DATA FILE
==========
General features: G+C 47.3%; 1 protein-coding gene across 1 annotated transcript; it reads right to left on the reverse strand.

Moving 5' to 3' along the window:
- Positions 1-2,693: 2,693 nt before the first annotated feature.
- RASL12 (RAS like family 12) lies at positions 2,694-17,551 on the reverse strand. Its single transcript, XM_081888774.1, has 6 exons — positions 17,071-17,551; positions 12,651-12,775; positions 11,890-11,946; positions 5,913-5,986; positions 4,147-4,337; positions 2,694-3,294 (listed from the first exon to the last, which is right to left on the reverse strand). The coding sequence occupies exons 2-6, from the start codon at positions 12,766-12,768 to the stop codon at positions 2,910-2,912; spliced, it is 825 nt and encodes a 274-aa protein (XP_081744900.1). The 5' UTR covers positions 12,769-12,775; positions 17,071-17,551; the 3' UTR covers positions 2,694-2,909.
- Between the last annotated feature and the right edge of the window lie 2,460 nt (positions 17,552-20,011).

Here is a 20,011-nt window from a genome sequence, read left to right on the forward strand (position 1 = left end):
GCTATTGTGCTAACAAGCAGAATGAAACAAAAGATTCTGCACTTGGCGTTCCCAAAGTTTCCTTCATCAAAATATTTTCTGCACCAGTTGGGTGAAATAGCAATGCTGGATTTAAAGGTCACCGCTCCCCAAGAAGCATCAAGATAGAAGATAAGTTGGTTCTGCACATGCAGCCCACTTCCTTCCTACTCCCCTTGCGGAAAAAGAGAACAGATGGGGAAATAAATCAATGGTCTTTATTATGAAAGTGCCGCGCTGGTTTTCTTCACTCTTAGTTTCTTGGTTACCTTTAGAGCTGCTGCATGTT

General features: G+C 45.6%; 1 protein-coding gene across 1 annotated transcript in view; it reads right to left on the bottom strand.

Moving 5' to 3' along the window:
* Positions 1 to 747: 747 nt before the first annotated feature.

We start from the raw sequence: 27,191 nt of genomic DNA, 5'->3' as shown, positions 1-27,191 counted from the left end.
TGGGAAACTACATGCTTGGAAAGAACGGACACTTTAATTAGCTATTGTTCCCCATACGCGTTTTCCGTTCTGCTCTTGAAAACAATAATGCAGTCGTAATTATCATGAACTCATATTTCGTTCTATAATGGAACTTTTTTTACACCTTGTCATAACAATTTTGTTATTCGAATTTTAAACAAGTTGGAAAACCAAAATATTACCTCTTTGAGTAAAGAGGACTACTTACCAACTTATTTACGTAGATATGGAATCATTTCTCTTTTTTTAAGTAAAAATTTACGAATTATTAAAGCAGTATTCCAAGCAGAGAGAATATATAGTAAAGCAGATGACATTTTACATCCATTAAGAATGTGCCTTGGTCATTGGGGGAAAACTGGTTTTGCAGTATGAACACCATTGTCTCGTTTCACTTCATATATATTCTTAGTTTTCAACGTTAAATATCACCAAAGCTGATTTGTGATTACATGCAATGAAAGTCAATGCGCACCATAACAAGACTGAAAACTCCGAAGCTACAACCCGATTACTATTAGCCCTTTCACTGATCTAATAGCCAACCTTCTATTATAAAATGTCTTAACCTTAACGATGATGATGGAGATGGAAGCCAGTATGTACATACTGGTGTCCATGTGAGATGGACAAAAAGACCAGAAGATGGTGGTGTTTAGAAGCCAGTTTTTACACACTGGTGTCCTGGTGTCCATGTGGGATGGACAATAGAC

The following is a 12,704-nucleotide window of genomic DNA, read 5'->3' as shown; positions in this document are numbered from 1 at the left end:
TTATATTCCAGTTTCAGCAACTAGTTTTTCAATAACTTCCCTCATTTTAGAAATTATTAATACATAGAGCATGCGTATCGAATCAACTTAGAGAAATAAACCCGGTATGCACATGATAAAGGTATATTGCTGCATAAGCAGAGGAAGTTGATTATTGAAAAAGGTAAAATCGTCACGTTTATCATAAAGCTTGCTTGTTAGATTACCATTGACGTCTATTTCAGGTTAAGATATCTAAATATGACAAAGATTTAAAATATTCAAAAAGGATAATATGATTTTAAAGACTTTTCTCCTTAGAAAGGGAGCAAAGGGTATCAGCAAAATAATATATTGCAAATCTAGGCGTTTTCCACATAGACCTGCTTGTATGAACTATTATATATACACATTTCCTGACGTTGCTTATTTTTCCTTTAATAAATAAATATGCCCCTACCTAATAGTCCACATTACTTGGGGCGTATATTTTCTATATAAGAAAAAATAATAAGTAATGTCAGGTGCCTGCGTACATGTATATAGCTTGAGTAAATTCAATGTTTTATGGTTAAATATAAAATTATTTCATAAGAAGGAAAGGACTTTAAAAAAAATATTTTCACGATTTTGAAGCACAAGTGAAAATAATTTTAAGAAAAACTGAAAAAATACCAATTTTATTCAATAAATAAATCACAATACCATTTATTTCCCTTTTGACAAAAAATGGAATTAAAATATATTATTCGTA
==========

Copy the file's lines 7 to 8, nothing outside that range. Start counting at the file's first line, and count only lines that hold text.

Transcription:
GCTATTGTGCTAACAAGCAGAATGAAACAAAAGATTCTGCACTTGGCGTTCCCAAAGTTTCCTTCATCAAAATATTTTCTGCACCAGTTGGGTGAAATAGCAATGCTGGATTTAAAGGTCACCGCTCCCCAAGAAGCATCAAGATAGAAGATAAGTTGGTTCTGCACATGCAGCCCACTTCCTTCCTACTCCCCTTGCGGAAAAAGAGAACAGATGGGGAAATAAATCAATGGTCTTTATTATGAAAGTGCCGCGCTGGTTTTCTTCACTCTTAGTTTCTTGGTTACCTTTAGAGCTGCTGCATGTT

General features: G+C 45.6%; 1 protein-coding gene across 1 annotated transcript in view; it reads right to left on the bottom strand.